If you ask me whether it still looks like the actual Natura 1600 film, my answer is “I really don’t know”. What I can conclude is that this recipe could reproduce about 80-85% look and feel of the images created by X-Trans IV original recipe, and that is yet another great recipe that you should try by your own to feel it.

Here are the sample images created by this X-Trans III recipe. I’ve tried that on most of my previous images posted in the FB Group, so you could have a gut-feeling of the expected results:

Here you go, and please don’t forget to credit my blog if you would like to share the recipe with your friends. Thanks!


My Own Recipe – Natura 1600 ver. 2 for X-Trans IV

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Read Time:2 Minute, 9 Second

If you like my own Natura 1600 recipe, you’ll probably love this 2nd version. In this new version, I’ve tweaked them a lot so that it looks a lot better in both indoor and outdoor shots when comparing with the previous one. This recipe makes the image looks a little bit more greenish by using WB Shift, a lot stronger shadow and less sharpening. (Please also read the UPDATE note in the bottom of this article that I remarked on 2021.05.02)

I’ve tried few indoor shots using this recipe, and I am satisified with the result. I’ve also tried the built-in flash of my X100V to take some portraits during the sunset/low light environment. It really looks great as the images look like they were taken with my Natura Classica point-and-shoot camera in my old days. Kudos to the the classic negative film simulation! (I am not going to post any testing portraits here, as I don’t wanna put myself/my family photos here.)

Most of my previous Natura 1600 photos were taken with point-and-shoot cameras, so it is a little bit difficult for me to compare on the results of the sharpness & clarity. I still have 4 rolls in my fridge although they expired in Dec 2019. I am sure I will shoot with one of them using my Leica gears soon, which presumably the images could be as sharp as taken with X100V, for a more decent comparison. Anyway, because of the high ISO, that most probably could be taken in indoor/low light environment as my camera shutter speed is up to 1/1000s. Let’s see!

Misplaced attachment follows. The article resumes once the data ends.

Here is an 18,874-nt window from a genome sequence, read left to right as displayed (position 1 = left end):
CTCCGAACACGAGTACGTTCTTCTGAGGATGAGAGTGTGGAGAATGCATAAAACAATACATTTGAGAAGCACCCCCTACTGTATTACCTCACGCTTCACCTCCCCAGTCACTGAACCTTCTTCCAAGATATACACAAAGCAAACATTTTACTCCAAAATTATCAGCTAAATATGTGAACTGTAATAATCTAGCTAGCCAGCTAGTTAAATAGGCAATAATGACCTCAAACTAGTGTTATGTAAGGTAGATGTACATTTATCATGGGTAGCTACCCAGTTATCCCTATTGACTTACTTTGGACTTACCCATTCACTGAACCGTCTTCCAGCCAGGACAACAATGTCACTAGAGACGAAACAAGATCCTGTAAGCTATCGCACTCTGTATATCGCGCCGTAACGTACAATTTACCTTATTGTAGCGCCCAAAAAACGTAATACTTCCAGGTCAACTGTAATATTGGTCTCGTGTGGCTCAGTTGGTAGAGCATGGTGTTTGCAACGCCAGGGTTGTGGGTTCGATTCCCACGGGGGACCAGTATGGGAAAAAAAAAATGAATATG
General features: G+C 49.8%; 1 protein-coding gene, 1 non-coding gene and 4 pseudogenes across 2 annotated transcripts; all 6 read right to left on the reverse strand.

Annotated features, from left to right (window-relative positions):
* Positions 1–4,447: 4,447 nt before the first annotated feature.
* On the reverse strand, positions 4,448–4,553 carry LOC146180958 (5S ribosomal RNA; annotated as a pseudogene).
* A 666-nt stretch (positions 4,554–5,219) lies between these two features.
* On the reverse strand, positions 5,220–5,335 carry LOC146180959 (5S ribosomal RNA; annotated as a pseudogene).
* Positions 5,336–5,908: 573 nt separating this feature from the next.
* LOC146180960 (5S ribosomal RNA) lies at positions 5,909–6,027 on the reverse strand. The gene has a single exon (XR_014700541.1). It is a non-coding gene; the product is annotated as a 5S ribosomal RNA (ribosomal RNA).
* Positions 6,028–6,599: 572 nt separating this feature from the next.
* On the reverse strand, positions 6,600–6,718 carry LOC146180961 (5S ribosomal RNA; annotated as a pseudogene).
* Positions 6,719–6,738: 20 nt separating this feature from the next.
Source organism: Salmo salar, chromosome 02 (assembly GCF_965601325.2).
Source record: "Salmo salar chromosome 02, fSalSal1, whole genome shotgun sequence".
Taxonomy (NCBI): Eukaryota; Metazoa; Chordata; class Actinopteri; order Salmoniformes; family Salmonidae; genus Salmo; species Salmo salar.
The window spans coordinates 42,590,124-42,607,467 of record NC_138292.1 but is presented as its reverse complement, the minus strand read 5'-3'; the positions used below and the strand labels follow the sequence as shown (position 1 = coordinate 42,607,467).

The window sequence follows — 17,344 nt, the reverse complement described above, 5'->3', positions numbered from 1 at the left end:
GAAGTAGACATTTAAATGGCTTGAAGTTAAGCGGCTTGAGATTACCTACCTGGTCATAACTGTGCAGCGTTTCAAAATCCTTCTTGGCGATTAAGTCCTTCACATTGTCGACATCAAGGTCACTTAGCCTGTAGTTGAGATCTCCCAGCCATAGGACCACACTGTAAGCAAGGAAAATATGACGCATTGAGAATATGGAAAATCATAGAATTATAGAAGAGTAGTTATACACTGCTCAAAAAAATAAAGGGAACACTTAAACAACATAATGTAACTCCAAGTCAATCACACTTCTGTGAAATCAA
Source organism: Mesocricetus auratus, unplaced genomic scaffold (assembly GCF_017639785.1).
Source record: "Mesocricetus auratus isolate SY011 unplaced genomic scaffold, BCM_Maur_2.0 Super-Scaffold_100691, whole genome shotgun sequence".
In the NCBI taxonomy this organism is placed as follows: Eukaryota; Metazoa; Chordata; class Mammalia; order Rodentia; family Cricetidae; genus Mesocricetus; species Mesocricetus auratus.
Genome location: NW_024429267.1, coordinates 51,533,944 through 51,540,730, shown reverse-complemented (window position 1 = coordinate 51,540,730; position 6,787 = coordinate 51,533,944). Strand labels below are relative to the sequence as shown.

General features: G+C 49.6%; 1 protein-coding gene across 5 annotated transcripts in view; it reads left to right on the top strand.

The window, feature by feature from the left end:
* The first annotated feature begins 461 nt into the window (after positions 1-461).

Here are the sample images taken with my X100V and BPM 1/8 [Note #1], all SOOC with auto-rotate using Snapseed:

Thank you for reading and your appreciation to my recipe. Here are the detail settings that you may want to try:


UPDATE (2021.05.02): If you want a warmer look of the image, you may try another WB SHIFT Tweak using R:-1, B:-6. I would say this tweak generates a more filmic image after I’ve tried applying it on same set of the images above.

Note #1: If you haven't heard about Diffusion Filter, like the one I'm using from Tiffen - Black Pro Mist, you may take a look from their website here and see how's the effect of their diffusion filters are. Again, it's not an adveristment and I've no affiliation with any company or organization. I built this website by my own.

My Own Recipe – Metro Style in warm & contrasty tone

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After making a very satisfactory result with a so-called Natura 1600 recipe for X-Trans 4 CMOS sensor on my own, I decided to make another one that looks something like Kodak film, but again, with more unique and consistent style for myself. I love their warm, brownish tone, and I’d love to add extra contrasty to the images for my general snapshots. #MyStyle

I can’t get a cool name for this recipe yet, and if you have any good idea of it, please feel free to make comment below.

Here are the photos taken with my lovely X100V (JPEG SOOC, resized using MS Paint) using my recipe:

The X-Trans 4 recipe for making these images:

My X-Trans 4 recipe for a warm, contrasty tone